Never, Always, Sometimes


Never Always Sometimes – Adi Alsaid

When I saw this I knew I had to have it, Let’s Get Lost is simply one of the best books I have ever read. For serious. You can check out the review by clicking here. It turns out that Adi Alsaid is rather consistent in that respect because this was also pretty spectacular.

Never date your best friend Always be original Sometimes rules are meant to be broken
Best friends Dave and Julia were determined to never be cliché high school kids—the ones who sit at the same lunch table every day, dissecting the drama from homeroom and plotting their campaigns for prom king and queen. They even wrote their own Never List of everything they vowed they’d never, ever do in high school.
Some of the rules have been easy to follow, like #5, never die your hair a color of the rainbow, or #7, never hook up with a teacher. But Dave has a secret: he’s broken rule #8, never pine silently after someone for the entirety of high school. It’s either that or break rule #10, never date your best friend. Dave has loved Julia for as long as he can remember.
Julia is beautiful, wild and impetuous. So when she suggests they do every Never on the list, Dave is happy to play along. He even dyes his hair an unfortunate shade of green. It starts as a joke, but then a funny thing happens: Dave and Julia discover that by skipping the clichés, they’ve actually been missing out on high school. And maybe even on love.

I think I’ve said this before, but I am a sucker for a pretty cover. Adi Alsaid (or perhaps the agent/publisher) is incredibly lucky that they have such a talented cover designer at their fingertips, both the cover for this and the cover for Lets Get Lost are amazing. Not only are they pretty to look at and hipster tastic, they also manage to convey the feel of the story before you’ve even flipped over for the blurb. Let’s Get Lost had that marvellous map design which went with the idea of going on a roadtrip to find yourself and this has the paper that is gradually being trashed, just as the rules are in the novel. It’s a simplistic design, as the book is a simplistic concept, but it works really well. Anyway, that’s enough about what this thing looks like, it’s what is inside that counts after all.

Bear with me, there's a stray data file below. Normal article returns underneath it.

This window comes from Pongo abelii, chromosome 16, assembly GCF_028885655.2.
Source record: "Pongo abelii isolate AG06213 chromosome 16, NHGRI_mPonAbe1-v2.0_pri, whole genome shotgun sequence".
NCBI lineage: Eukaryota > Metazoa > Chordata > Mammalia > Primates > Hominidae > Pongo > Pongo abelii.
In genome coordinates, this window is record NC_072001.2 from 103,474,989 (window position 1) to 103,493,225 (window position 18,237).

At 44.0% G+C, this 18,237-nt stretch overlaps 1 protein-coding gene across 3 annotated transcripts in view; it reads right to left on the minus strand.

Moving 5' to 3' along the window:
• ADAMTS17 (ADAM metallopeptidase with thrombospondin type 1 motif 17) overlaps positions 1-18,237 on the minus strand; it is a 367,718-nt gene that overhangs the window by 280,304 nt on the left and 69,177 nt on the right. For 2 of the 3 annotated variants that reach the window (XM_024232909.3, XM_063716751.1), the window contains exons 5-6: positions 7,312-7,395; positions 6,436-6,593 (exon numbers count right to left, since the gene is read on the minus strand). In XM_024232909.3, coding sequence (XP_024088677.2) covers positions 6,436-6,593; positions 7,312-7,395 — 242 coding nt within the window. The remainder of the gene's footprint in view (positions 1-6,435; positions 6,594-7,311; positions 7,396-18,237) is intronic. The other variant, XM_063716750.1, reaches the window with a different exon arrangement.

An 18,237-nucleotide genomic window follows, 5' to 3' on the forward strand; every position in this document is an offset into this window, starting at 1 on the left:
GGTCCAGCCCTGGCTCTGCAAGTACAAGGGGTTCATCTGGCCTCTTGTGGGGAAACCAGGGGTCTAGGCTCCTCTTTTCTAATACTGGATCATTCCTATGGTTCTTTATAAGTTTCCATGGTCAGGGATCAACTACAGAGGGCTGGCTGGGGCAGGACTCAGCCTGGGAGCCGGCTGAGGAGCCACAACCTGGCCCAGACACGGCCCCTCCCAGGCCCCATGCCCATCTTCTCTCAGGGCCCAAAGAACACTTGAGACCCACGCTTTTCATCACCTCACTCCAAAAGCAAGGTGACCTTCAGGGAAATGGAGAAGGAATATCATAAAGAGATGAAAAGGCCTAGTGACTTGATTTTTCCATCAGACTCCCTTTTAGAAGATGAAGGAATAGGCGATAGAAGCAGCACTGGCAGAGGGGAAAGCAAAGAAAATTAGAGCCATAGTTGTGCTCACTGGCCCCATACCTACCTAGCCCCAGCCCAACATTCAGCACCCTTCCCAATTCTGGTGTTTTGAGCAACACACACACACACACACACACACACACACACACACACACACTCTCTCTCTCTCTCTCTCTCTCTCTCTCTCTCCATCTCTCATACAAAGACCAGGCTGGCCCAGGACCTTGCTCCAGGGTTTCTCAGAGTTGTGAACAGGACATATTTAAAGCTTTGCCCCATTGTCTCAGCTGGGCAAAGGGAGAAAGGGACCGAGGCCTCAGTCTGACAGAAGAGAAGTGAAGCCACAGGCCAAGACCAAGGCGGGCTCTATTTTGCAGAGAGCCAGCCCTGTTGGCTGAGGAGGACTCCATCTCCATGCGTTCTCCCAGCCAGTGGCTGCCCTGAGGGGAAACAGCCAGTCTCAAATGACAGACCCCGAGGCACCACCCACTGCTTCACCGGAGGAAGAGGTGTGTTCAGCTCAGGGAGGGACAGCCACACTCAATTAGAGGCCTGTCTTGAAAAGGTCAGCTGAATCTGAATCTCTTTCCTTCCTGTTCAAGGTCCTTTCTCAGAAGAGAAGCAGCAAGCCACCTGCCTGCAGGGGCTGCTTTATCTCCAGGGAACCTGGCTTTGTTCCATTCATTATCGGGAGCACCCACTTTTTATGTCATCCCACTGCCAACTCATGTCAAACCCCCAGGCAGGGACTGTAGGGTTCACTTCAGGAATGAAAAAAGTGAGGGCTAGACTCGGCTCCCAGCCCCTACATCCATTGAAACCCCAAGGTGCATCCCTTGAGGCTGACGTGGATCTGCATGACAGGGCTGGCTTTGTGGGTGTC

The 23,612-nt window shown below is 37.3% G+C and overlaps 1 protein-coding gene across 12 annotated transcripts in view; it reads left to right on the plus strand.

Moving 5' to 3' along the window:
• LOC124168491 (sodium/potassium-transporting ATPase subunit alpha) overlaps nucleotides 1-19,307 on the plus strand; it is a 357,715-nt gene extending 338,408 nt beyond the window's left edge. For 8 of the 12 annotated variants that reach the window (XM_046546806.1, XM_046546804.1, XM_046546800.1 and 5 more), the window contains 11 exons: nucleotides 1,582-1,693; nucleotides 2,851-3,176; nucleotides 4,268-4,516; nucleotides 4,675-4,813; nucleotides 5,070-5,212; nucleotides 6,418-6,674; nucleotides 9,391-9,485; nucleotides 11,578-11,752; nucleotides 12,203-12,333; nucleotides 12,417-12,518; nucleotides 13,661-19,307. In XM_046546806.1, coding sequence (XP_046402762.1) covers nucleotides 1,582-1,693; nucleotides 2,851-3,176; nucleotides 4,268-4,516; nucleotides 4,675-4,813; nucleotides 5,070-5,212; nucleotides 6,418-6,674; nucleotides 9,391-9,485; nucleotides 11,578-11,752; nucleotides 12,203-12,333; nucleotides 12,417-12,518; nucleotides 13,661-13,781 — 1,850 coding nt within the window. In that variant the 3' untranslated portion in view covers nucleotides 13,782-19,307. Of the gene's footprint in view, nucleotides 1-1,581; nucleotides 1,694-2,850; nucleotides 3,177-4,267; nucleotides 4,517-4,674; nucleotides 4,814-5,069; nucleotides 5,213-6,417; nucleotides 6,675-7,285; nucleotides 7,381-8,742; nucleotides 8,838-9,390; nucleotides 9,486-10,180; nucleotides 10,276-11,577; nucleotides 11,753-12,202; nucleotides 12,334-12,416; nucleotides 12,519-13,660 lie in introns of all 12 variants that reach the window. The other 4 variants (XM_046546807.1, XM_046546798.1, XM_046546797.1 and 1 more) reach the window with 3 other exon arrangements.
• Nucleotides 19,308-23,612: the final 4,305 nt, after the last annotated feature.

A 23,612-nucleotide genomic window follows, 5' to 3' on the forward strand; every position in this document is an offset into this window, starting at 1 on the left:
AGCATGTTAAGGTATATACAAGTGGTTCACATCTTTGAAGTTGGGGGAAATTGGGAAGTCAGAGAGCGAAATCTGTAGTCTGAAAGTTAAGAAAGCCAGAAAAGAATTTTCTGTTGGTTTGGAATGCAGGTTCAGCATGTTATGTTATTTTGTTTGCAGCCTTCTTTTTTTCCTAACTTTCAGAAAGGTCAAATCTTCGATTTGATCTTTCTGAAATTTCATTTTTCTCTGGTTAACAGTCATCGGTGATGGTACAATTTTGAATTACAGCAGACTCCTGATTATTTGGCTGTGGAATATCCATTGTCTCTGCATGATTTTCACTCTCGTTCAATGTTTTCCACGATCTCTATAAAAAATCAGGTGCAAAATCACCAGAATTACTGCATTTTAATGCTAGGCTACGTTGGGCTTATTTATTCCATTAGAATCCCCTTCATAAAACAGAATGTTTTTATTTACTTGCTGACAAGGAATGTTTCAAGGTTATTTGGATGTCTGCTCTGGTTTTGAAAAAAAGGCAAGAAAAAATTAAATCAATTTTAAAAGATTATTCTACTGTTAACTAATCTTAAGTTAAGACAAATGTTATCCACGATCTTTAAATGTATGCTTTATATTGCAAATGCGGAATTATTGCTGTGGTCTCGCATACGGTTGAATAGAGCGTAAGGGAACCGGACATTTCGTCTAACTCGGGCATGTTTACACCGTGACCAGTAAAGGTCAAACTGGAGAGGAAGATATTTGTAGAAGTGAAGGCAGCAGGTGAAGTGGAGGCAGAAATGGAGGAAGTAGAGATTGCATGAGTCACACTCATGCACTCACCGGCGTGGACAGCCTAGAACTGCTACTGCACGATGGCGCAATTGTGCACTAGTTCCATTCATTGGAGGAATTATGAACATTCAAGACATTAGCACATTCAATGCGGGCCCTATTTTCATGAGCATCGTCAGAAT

If you’re a lover of irony, you are going to think this is the best thing since sliced bread. Or you know, something else that you enjoy if you’re not a lover of sliced bread or allergic to gluten or something. This is a book about two teenagers who spend their whole school lives avoiding every high school cliche they possibly can, in fact they made a list of things they would never do. Then they decide they would get every cliche over with before they leave for university. This whole book is in itself a cliche. Irony, don’t you just love it?
On the surface, this book may look like another John Green style story with quirky teenagers who are the very epitome of Tumblr’s special snowflakes, like I said when discussing the cover, the story is a simple concept, but once you get over that hump and start getting into the story, the whole thing quickly grabs hold of your imagination. Dave and Julia are the tumblr special snowflakes of our tale, who never go to parties or socialise with their high school friends because they are so much more intelligent and interesting than their peers, which as a first glance, may appear to be a bit pretentious and ridiculous, but once you get to know them a little more, you see that this is just teenage tomfoolery and seeing them pack in the high school experience into their last few weeks of school is actually very enjoyable and even though the unrequited love with the best friend thing has been done to death, the tension caused by this particular situation was interesting to read and ya’ll know I love some awesome friendly banter and dear God did Julia and Dave have some exceptional banter.

Aside from the bants, my absolute favourite thing about this whole book was Gretchen. Gretchen is the character that deserves the most recognition. Not only is she incredibly mature, understanding and intelligent, she also has the best line in the whole book. She is the genius behind this snippet: A little better than you found it, the best you can ever do is leave the world a little better than you found it. If that isn’t a wonderful sentiment to take away from this book, I don’t know what is.

I left school a really long time ago now and I was in no way cool enough to be a cliche or to actively avoid said cliches, but this book made me nostalgic for being seventeen and hanging out in our particular part of the room, judging the more popular kids for being more popular than us and generally having the time of our lives. I think this might be a side effect of reading Adi Alsaid books, because Lets Get Lost had me feeling all nostalgic and full of wanderlust too.

I’ll be honest, this isn’t as strong as Lets Get Lost, which I bloody loved, but this is still a decent story full of witty exchanges, intelligent conversations, an AMAZING PIECE OF SLAM POETRY, like for serious, that poem is amazing, fun, school based hijinx and general hilarity. If you like John Green books, if you like Perks of Being a Wallflower, then you need this in your life. And if you haven’t experience Adi Alsaid yet, you really need to.

3 thoughts on “Never, Always, Sometimes”

  1. Great review, Leah! I had this one on my maybe to read/get to wishlist, and now I feel a lot more like it should be a must read. 🙂 I felt the same way about Let’s Get Lost actually, so maybe I should try and get hold of that one too!

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